Wednesday, December 15, 2010

The Ogden Lodge and Christian Compassion

One story that's been in the news lately concerns the Ogden Lodge in Ogden, Utah. It's a motel where a number of rather impoverished individuals and families have been living. And now, shortly before Christmas and on unreasonably short notice, they're finding themselves suddenly without a home there any more. The lodge has been sold to another party who wishes to tear it down, although that other party admits that they haven't yet decided what to do with the land. Rather than allow the motel to stand until they make such a decision, they're evicting all who right now need that motel in order to have shelter, a basic human necessity.

It seems to me that in such an instance, the proper Christian thing to do would be to put the needs of these people first and delay eviction and demolition so that these people have ample time to find affordable new housing and so that they don't have to scramble for their basic human needs so shortly before Christmas, a holiday marking the birth of a man who, among many other things, had compassion for the poor and insisted that humans need to love one another and go out of our way to meet each other's needs.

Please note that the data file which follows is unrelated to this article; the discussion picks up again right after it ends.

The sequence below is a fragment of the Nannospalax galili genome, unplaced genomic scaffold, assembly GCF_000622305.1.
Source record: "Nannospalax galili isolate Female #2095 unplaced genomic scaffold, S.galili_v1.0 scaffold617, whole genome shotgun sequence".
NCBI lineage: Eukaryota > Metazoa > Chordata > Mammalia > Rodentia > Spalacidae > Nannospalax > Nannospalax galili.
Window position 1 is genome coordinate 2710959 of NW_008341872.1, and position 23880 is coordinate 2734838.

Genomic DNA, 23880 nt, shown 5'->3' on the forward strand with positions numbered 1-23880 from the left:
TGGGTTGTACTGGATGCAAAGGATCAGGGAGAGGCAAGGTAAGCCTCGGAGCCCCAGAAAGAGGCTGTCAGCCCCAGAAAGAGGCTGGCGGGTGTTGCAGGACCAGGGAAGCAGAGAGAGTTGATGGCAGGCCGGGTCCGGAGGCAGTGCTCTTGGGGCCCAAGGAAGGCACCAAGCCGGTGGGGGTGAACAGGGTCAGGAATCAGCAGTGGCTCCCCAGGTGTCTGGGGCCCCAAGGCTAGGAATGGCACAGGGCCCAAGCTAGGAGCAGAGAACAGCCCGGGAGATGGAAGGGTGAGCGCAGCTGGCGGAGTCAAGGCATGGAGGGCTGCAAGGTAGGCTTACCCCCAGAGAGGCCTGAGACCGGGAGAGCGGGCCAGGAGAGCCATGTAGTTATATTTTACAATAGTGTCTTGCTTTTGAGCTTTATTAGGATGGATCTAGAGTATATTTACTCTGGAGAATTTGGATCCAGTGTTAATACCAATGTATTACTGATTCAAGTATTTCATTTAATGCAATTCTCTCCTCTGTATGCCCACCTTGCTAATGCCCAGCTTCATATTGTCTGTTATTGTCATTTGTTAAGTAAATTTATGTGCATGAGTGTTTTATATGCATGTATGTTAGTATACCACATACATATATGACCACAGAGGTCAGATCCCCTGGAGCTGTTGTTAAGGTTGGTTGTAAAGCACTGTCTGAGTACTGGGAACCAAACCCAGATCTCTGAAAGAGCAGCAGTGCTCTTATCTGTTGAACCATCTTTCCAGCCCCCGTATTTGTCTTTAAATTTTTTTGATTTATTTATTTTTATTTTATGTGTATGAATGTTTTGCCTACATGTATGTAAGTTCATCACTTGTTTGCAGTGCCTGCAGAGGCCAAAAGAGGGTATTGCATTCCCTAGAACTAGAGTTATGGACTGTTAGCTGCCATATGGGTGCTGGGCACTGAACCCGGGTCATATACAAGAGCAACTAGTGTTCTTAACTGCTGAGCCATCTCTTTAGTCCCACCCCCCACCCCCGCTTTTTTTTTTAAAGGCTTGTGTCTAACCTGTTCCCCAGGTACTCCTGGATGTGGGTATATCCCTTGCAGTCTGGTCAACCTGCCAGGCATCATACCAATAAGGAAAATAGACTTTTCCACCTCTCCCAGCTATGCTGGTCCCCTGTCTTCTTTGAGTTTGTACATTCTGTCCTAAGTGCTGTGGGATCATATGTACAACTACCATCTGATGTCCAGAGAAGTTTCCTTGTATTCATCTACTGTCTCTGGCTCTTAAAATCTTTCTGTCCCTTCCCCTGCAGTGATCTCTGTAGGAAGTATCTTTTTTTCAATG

And it's with a heavy heart that I contemplate that the party responsible for evicting these people and demolishing the Ogden Lodge is The Church of Jesus Christ of Latter-day Saints, which last year around the same time was stressing the need to care for the poor and the needy. (But, see also here where a blogger - who happens to be in the real estate business in Ogden - explains why the tenants are really lowlifes and the Church is doing the right thing in evicting them.)

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